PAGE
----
Road safety campaigners might disagree but a powerful engine can also be a safety feature.

The V8 is new to the latest Volvos – the S80 shares it with the XC90 – developing 235kW at 5950rpm and 440Nm at 3950rpm.

Mated to a silky six-speed automatic, the V8 is ready to pounce in any gear. It reacts quickly and performance comes on strong right to the redline.

Volvo quotes a zero to 100km/h sprint of 6.5 seconds and top speed of 250km/h. Although impossible, and unsafe, to manage around the mountain roads of Majorca, we’ll take the Swedish company’s word on top speed. But the V8 felt particularly strong from a standing start.

When needed, the V8 would deliver instantaneous response and a rorty burble from its twin exhausts as it overtook slower moving traffic.

Plus, the "V8" badge on the boot will mean a lot more to luxury buyers in Australia than the old "T6" badge of the previous model. Luxury means a V8, something the Germans have known for years.

Apart from the silky V8, there was also a palpable difference to in how the Four-C active chassis management worked between "comfort" and "advanced" settings, firming the ride slightly and reducing body roll around corners. The AWD system would push the car wider through corners but the extra levels of grip and control are appreciated.

The pluses aside, the steering is still too vague for our liking and the interior, despite being contemporary and fresh, lacked sensibly sized storage areas and if the cupholders were there, we couldn’t find them except for the indents in the centre console. The boot too is small and has a narrow opening.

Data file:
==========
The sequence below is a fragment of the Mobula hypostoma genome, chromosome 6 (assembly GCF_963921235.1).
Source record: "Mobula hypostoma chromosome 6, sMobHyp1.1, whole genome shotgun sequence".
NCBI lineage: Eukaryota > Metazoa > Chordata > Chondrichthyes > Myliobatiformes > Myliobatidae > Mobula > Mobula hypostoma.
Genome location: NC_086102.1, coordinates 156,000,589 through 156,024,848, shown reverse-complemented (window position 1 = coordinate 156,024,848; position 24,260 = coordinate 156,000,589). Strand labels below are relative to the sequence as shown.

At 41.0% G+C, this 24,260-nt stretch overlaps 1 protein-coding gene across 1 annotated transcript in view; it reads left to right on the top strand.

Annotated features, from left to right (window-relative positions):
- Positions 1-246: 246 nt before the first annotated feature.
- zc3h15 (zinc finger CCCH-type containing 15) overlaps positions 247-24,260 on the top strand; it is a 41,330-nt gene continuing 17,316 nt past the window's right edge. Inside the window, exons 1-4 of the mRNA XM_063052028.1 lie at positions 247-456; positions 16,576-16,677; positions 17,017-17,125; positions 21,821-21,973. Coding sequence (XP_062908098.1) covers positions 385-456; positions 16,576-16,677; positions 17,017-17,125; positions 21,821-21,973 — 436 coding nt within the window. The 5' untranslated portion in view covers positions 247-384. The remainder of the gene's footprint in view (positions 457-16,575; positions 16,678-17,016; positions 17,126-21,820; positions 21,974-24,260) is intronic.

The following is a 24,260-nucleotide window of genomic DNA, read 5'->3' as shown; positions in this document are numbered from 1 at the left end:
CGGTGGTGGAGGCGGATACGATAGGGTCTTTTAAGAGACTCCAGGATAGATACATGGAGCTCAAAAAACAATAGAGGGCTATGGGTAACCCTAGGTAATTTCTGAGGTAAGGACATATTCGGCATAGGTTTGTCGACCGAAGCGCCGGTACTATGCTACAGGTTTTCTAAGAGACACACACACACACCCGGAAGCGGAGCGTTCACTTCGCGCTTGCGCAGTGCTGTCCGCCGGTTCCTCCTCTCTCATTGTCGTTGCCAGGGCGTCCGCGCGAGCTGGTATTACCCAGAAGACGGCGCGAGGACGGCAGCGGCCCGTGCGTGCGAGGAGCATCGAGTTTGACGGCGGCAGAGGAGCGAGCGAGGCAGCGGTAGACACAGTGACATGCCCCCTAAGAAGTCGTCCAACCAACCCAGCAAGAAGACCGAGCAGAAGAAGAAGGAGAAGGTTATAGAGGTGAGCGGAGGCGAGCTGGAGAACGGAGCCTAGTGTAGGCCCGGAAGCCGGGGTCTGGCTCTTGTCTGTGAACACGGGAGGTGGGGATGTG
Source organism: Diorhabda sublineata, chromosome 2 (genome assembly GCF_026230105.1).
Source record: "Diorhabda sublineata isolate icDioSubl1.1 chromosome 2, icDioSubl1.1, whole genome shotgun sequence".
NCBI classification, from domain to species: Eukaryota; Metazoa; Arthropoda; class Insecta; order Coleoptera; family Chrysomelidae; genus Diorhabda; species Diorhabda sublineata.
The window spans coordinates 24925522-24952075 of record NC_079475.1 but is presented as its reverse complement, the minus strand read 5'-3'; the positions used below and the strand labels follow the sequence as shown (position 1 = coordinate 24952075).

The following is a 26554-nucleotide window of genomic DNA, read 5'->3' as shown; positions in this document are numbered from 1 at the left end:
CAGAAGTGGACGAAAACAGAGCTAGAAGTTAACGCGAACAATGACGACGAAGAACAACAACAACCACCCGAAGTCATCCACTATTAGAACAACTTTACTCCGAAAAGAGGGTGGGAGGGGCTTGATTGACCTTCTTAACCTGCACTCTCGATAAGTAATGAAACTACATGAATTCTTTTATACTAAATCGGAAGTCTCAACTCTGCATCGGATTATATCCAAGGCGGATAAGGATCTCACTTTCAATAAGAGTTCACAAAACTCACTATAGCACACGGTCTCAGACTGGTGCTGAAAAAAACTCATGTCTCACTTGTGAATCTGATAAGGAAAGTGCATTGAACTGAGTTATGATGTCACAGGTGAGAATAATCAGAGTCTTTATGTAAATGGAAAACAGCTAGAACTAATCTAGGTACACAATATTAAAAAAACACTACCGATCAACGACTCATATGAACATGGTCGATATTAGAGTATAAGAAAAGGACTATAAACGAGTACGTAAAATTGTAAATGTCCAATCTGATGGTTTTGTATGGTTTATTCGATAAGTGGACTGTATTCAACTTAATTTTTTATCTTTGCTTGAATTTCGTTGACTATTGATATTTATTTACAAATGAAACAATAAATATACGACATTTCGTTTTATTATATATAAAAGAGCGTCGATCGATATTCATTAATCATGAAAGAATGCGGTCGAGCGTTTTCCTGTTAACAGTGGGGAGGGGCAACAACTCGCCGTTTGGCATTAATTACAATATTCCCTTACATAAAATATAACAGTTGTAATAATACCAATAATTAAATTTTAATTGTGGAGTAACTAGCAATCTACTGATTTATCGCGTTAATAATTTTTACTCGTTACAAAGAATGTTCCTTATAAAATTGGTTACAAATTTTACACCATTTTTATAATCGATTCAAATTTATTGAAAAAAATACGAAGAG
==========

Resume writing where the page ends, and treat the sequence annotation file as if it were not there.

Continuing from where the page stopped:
All the usual Volvo safety features are there though – enough airbags to refloat the Titanic – dynamic stability and traction control, active suspension, ABS and radar cruise control. An electric park brake is new.

Visually the new S80 is crisper and better looking that the old car, which has not aged as gracefully as some other Volvos.

Gone is the sixth-window while the car gets more aggressively raked front and rear glass, along with a sharkfin antenna on the roof.

The car’s corners are rounder and the headlights and tail-lights now wrap around the car.

At 4850mm, the new S80 is the same length as the old car but width is up 27mm and the car is 34mm higher while its wheelbase is up 45mm to 2836mm, providing significantly improved interior room. Front and rear tracks have increased too, by 6mm at the front and 25mm at the rear.

Anyone that has experienced the old S80 will be impressed with the newcomer.

It has a stiffer chassis, exhibits little steering kickback and rides far better, especially on rougher roads while the narrow-angled V8 has an engaging throb to it and plenty of old-fashioned grunt.

The improvements are all designed to enable the S80 to go head-to-head against cars like the BMW 5 Series, Mercedes-Benz E-class, Audi A6 and Lexus GS430.

Volvo finally may have the car to do that.

With a pricetag of $95,950, it is particularly enticing.